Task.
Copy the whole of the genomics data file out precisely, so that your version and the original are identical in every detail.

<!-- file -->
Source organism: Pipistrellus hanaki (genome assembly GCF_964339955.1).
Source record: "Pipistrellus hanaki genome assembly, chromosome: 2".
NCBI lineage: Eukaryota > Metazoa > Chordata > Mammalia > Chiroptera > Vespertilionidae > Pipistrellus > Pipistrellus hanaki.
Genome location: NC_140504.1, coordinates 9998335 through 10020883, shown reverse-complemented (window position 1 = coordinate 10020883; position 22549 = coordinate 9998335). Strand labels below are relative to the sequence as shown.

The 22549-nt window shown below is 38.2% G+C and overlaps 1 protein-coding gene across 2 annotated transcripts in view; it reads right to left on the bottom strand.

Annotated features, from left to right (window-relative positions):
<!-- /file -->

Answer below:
Source organism: Pipistrellus hanaki (genome assembly GCF_964339955.1).
Source record: "Pipistrellus hanaki genome assembly, chromosome: 2".
NCBI lineage: Eukaryota > Metazoa > Chordata > Mammalia > Chiroptera > Vespertilionidae > Pipistrellus > Pipistrellus hanaki.
Genome location: NC_140504.1, coordinates 9998335 through 10020883, shown reverse-complemented (window position 1 = coordinate 10020883; position 22549 = coordinate 9998335). Strand labels below are relative to the sequence as shown.

The 22549-nt window shown below is 38.2% G+C and overlaps 1 protein-coding gene across 2 annotated transcripts in view; it reads right to left on the bottom strand.

Annotated features, from left to right (window-relative positions):